# Division Algorithm for General Divisors

Division Algorithm for General Divisors

Let us now discuss polynomial division in the case of general divisors, that is, the degree of the divisor can be any positive integer less than that of the dividend. Consider the following example:

\begin{align}&a\left( x \right): \quad {x^4} - 3{x^3} + 2{x^2} - 7x + 4\\&b\left( x \right): \quad {x^2} + x + 2\end{align}

To divide these polynomials, we follow an approach exactly analogous to the case of linear divisors. At each step, we pick the appropriate multiplier for the divisor, do the subtraction process, and create a new dividend. In the following, we have broken down the division process into a number of steps:

### Step-1

We start by figuring out the first multiplier:

${x^2} \times \left( ? \right) = {x^4}$

Clearly, this multiplier will be $${x^2}$$. We multiply this multiplier with the divisor, and carry out subtraction as follows:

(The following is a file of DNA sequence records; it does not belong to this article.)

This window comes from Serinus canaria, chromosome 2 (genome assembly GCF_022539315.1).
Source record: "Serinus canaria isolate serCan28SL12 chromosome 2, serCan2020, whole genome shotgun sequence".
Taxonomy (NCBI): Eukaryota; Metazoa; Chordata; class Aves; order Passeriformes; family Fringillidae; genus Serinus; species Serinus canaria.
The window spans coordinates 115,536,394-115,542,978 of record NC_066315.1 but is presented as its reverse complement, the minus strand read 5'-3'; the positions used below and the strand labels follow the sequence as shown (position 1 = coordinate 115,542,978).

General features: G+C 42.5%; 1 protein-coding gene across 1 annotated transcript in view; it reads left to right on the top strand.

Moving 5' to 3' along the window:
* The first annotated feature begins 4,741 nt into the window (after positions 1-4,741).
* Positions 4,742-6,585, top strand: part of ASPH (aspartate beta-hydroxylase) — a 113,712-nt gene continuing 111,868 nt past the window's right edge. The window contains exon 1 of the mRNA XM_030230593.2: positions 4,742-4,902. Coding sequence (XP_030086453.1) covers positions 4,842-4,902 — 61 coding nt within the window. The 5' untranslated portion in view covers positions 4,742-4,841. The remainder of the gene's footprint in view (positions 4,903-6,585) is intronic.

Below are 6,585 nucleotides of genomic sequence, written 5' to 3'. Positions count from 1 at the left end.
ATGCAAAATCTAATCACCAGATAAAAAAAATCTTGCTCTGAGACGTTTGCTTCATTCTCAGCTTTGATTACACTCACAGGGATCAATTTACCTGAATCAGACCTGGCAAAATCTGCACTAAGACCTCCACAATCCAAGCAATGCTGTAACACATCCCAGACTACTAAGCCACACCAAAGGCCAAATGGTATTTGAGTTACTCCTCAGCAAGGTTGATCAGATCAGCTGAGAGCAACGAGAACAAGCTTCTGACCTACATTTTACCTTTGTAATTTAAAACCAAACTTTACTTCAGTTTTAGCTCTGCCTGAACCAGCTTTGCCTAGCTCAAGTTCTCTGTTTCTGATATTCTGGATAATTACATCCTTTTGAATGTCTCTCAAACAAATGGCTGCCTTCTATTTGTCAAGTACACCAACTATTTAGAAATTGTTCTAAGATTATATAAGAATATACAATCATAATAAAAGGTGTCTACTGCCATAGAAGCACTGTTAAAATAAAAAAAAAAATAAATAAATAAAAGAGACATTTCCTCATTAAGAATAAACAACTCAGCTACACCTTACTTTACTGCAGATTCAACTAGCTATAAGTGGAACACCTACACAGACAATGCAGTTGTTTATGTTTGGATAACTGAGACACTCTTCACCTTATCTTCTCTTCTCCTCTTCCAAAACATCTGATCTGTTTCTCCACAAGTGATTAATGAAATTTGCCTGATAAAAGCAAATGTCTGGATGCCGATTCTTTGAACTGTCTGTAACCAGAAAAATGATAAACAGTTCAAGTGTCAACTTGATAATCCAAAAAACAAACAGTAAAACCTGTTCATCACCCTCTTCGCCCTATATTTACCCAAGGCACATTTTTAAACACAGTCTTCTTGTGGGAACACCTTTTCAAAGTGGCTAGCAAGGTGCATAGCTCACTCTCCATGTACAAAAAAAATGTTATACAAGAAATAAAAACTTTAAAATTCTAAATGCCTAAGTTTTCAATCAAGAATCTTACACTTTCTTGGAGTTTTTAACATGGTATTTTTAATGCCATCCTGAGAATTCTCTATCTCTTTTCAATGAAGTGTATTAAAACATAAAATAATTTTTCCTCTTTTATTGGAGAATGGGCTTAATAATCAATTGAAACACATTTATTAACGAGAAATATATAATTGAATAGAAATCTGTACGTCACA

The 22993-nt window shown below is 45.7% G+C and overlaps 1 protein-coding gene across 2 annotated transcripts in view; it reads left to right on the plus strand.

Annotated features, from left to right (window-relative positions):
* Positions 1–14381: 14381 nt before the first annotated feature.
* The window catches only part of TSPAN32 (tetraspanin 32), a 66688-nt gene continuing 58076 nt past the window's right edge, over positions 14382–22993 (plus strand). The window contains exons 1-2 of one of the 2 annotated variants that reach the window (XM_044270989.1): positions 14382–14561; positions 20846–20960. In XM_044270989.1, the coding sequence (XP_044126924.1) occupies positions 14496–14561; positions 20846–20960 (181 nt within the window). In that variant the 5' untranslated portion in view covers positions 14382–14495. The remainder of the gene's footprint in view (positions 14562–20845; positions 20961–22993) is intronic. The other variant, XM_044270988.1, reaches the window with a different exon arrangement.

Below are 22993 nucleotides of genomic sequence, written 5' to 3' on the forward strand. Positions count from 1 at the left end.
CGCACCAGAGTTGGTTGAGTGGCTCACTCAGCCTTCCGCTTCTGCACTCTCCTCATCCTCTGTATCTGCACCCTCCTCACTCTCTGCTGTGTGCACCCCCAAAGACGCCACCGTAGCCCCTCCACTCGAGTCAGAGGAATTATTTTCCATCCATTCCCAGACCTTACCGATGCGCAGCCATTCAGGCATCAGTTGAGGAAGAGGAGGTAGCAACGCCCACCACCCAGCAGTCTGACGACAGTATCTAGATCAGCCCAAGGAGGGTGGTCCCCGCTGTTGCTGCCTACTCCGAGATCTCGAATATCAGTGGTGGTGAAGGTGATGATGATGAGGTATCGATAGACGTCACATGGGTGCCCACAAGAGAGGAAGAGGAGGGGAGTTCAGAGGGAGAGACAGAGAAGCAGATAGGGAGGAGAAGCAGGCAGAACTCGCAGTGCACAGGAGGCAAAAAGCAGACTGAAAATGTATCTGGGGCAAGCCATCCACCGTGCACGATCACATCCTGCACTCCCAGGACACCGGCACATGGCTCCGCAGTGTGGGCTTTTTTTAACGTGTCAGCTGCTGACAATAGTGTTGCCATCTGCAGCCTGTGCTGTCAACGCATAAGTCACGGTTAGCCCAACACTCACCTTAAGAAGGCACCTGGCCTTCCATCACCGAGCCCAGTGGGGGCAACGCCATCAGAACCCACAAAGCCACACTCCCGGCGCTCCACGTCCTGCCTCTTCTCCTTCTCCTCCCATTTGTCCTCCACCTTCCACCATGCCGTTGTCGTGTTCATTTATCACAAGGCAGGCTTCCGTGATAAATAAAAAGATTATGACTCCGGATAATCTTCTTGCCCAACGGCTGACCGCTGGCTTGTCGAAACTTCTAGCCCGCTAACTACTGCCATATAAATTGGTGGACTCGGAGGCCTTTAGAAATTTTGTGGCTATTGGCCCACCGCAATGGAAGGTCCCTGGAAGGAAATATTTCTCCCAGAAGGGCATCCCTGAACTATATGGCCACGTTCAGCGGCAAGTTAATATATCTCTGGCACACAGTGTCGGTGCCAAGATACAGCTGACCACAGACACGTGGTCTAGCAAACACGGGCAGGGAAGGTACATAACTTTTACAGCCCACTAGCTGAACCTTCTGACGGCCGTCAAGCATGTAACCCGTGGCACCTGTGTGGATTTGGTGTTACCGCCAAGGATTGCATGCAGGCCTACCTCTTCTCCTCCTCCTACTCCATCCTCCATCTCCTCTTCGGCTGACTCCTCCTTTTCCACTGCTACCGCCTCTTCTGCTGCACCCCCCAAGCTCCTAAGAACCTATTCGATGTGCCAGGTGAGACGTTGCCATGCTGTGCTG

${x^2} + x + 2\mathop{\left){\vphantom{1\begin{array}{l}{x^4} - 3{x^3} + 2{x^2} - 7x + 4\\{x^4} + {x^3} + 2{x^2}\\\;\;\;\;\overline {- 4{x^3} + 0{x^2} - 7x}\end{array}}}\right.\!\!\!\!\overline{\,\,\,\vphantom 1{\begin{array}{l}{x^4} - 3{x^3} + 2{x^2} - 7x + 4\\{x^4} + {x^3} + 2{x^2}\\\;\;\;\;\overline { - 4{x^3} + 0{x^2} - 7x}\end{array}}}}\limits^{\displaystyle {{x^2}}}$

The expression at the bottom is our new dividend.

### Step-2

Now, we have to figure out our next multiplier:

${x^2} \times \left( ? \right) = - 4{x^3}$

Thus, we have: